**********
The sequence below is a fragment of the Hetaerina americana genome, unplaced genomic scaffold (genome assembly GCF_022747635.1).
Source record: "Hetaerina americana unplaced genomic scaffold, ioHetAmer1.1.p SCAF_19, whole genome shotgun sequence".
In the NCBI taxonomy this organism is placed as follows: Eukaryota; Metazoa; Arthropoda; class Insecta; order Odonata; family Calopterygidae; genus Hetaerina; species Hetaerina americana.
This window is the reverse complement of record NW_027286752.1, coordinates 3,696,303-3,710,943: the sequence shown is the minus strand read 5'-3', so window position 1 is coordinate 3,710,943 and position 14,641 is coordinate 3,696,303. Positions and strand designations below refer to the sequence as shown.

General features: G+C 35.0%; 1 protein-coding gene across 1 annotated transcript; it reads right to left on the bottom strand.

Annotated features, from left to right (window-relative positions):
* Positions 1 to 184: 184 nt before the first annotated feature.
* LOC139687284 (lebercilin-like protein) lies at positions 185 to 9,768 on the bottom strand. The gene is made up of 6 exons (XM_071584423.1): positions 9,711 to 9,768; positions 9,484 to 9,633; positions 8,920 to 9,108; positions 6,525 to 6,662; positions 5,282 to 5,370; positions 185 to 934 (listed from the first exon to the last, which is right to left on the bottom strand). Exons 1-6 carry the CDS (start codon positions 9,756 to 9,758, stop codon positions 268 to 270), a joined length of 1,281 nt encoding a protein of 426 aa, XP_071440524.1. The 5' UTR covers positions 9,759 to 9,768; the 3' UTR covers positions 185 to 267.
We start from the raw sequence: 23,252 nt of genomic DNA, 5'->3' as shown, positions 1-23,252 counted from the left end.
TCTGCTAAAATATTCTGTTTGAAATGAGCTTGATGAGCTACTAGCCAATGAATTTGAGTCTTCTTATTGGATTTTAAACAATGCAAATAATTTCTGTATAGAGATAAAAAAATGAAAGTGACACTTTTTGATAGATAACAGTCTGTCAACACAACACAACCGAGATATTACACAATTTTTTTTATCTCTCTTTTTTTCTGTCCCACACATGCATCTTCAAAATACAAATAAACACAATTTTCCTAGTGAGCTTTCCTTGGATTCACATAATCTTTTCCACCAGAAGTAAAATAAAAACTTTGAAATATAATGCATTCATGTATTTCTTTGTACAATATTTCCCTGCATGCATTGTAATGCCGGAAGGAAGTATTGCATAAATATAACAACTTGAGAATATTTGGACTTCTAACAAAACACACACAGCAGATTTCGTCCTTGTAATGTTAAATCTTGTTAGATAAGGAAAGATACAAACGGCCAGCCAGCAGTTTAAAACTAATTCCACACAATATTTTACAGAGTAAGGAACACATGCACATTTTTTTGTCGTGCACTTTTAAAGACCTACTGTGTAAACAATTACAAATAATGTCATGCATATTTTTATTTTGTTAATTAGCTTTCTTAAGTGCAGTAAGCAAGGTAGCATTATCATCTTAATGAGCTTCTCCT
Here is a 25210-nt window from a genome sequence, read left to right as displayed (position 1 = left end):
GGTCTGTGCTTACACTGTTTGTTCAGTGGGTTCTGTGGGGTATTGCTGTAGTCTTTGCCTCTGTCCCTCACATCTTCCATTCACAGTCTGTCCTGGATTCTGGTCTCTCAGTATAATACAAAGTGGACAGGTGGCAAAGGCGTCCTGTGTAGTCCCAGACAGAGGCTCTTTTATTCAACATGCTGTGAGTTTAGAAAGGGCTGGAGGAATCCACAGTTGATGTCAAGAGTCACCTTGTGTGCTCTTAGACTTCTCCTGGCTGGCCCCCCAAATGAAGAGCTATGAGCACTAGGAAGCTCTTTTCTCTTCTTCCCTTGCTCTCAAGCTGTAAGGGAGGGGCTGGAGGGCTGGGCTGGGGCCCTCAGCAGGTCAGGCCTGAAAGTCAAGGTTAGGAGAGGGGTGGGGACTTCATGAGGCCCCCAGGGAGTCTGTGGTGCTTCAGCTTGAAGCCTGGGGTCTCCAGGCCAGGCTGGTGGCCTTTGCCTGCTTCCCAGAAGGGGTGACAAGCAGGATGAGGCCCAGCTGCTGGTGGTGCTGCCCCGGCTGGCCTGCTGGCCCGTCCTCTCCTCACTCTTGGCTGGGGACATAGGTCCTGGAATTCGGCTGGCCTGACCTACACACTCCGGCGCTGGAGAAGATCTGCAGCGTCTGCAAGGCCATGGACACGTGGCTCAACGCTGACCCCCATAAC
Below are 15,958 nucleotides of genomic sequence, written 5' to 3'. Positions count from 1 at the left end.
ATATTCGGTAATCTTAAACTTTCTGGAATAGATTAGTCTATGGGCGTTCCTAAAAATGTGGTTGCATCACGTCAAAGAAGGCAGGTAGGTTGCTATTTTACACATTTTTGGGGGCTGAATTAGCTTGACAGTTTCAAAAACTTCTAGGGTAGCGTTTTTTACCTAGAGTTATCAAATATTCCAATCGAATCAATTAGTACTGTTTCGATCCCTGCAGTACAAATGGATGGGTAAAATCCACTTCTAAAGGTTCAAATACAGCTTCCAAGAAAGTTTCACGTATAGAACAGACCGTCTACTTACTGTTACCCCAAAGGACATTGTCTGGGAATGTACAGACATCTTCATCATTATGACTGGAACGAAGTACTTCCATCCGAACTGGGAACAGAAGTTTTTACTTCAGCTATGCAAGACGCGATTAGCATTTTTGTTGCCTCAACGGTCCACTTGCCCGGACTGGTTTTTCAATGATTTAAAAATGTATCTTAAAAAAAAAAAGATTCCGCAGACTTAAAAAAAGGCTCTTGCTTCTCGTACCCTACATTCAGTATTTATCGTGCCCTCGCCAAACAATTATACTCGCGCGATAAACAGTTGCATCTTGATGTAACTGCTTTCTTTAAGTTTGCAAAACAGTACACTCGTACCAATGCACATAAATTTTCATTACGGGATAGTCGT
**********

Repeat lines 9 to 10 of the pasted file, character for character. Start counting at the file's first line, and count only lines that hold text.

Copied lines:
We start from the raw sequence: 23,252 nt of genomic DNA, 5'->3' as shown, positions 1-23,252 counted from the left end.
TCTGCTAAAATATTCTGTTTGAAATGAGCTTGATGAGCTACTAGCCAATGAATTTGAGTCTTCTTATTGGATTTTAAACAATGCAAATAATTTCTGTATAGAGATAAAAAAATGAAAGTGACACTTTTTGATAGATAACAGTCTGTCAACACAACACAACCGAGATATTACACAATTTTTTTTATCTCTCTTTTTTTCTGTCCCACACATGCATCTTCAAAATACAAATAAACACAATTTTCCTAGTGAGCTTTCCTTGGATTCACATAATCTTTTCCACCAGAAGTAAAATAAAAACTTTGAAATATAATGCATTCATGTATTTCTTTGTACAATATTTCCCTGCATGCATTGTAATGCCGGAAGGAAGTATTGCATAAATATAACAACTTGAGAATATTTGGACTTCTAACAAAACACACACAGCAGATTTCGTCCTTGTAATGTTAAATCTTGTTAGATAAGGAAAGATACAAACGGCCAGCCAGCAGTTTAAAACTAATTCCACACAATATTTTACAGAGTAAGGAACACATGCACATTTTTTTGTCGTGCACTTTTAAAGACCTACTGTGTAAACAATTACAAATAATGTCATGCATATTTTTATTTTGTTAATTAGCTTTCTTAAGTGCAGTAAGCAAGGTAGCATTATCATCTTAATGAGCTTCTCCT